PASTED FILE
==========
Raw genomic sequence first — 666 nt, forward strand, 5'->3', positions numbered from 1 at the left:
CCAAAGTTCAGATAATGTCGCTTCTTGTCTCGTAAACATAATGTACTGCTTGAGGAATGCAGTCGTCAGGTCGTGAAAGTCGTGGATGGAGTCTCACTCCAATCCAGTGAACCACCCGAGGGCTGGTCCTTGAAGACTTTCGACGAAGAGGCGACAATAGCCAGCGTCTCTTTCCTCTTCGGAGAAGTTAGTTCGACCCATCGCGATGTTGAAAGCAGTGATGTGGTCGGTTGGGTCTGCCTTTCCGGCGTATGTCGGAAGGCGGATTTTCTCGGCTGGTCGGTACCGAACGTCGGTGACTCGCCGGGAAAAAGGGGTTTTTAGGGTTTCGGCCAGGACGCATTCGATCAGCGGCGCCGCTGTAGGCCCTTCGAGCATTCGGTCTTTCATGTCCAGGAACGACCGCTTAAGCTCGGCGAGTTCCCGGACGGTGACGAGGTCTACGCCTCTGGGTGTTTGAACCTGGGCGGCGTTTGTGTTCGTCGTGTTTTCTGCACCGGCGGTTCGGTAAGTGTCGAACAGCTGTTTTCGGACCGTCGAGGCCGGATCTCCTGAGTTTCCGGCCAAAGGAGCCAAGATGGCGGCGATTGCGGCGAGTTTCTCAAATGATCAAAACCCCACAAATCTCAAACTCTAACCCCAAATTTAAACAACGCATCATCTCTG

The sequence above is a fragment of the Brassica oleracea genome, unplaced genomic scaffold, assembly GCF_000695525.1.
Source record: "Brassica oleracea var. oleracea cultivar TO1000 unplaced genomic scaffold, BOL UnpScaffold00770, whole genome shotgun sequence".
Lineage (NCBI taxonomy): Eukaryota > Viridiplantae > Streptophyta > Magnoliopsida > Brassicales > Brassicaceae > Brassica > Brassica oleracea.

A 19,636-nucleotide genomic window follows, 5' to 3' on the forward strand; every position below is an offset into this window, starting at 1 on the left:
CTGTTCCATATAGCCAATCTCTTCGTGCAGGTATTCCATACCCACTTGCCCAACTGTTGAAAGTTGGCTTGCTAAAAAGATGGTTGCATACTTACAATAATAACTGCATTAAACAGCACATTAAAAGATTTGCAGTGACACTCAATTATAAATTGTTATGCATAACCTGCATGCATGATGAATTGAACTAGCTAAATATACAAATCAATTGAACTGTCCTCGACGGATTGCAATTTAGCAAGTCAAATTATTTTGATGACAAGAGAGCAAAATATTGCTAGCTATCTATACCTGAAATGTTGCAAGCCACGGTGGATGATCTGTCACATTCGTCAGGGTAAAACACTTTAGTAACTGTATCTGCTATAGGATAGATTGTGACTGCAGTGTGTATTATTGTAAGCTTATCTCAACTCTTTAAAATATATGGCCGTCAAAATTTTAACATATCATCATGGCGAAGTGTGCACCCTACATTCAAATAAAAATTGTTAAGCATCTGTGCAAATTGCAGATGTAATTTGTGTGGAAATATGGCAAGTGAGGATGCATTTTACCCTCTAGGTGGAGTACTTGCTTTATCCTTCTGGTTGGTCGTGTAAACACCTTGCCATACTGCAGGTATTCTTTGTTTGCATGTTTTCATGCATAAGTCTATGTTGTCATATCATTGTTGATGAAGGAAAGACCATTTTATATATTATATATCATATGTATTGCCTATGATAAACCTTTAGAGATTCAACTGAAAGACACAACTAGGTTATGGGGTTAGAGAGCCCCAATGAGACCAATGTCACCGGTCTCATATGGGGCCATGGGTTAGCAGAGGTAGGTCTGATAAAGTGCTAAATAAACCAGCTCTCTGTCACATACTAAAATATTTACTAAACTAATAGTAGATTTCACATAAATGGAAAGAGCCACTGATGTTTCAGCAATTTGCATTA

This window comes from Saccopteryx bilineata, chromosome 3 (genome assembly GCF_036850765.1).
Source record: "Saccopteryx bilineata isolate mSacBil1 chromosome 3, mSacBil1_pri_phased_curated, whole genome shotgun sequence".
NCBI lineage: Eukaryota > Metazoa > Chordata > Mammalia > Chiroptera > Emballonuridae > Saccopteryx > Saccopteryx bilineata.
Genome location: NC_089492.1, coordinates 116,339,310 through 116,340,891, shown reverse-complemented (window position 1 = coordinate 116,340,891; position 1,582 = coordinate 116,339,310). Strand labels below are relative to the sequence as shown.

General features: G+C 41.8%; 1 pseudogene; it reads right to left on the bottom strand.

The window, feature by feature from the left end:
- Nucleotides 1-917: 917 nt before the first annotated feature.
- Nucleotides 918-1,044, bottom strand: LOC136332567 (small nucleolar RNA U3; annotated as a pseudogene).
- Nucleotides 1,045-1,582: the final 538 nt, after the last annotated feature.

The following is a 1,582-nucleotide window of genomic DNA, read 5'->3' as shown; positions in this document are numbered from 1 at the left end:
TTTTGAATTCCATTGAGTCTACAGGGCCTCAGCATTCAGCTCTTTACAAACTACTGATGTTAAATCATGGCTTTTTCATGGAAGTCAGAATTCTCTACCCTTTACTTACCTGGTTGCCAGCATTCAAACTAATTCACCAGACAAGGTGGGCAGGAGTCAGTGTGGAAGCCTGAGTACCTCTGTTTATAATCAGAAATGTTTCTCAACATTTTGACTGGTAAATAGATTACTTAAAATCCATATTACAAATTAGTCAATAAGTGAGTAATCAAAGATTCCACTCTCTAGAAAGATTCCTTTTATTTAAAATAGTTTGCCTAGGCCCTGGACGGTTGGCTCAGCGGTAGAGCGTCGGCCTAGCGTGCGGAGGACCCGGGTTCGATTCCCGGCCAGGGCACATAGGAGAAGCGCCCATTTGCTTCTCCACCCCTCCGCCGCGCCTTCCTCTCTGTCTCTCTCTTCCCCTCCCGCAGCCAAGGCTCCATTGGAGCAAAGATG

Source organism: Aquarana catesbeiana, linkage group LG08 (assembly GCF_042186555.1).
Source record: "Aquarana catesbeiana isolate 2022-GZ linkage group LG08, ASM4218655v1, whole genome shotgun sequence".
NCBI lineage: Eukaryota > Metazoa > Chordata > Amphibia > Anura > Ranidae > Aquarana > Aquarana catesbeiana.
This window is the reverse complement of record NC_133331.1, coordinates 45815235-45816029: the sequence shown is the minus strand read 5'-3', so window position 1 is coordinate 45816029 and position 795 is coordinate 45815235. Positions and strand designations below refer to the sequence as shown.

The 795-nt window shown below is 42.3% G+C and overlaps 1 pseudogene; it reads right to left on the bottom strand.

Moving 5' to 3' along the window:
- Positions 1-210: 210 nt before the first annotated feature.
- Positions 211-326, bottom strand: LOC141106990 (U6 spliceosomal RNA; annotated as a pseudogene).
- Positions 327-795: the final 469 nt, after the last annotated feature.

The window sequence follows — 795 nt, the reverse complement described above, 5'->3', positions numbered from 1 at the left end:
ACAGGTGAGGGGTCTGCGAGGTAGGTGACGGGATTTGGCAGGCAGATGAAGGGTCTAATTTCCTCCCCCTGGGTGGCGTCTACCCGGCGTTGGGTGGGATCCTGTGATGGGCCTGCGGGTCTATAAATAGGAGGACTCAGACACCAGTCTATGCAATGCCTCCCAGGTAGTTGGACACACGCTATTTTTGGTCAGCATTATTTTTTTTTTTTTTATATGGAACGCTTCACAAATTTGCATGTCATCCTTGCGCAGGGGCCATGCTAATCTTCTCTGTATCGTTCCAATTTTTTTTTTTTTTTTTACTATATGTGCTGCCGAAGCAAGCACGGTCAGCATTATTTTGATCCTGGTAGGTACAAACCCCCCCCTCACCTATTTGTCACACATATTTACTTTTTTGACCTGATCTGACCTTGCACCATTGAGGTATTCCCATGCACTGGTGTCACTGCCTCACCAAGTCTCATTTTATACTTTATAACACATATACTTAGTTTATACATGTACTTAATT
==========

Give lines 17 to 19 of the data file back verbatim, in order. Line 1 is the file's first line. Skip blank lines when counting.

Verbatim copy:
The following is a 1,582-nucleotide window of genomic DNA, read 5'->3' as shown; positions in this document are numbered from 1 at the left end:
TTTTGAATTCCATTGAGTCTACAGGGCCTCAGCATTCAGCTCTTTACAAACTACTGATGTTAAATCATGGCTTTTTCATGGAAGTCAGAATTCTCTACCCTTTACTTACCTGGTTGCCAGCATTCAAACTAATTCACCAGACAAGGTGGGCAGGAGTCAGTGTGGAAGCCTGAGTACCTCTGTTTATAATCAGAAATGTTTCTCAACATTTTGACTGGTAAATAGATTACTTAAAATCCATATTACAAATTAGTCAATAAGTGAGTAATCAAAGATTCCACTCTCTAGAAAGATTCCTTTTATTTAAAATAGTTTGCCTAGGCCCTGGACGGTTGGCTCAGCGGTAGAGCGTCGGCCTAGCGTGCGGAGGACCCGGGTTCGATTCCCGGCCAGGGCACATAGGAGAAGCGCCCATTTGCTTCTCCACCCCTCCGCCGCGCCTTCCTCTCTGTCTCTCTCTTCCCCTCCCGCAGCCAAGGCTCCATTGGAGCAAAGATG

Source organism: Aquarana catesbeiana, linkage group LG08 (assembly GCF_042186555.1).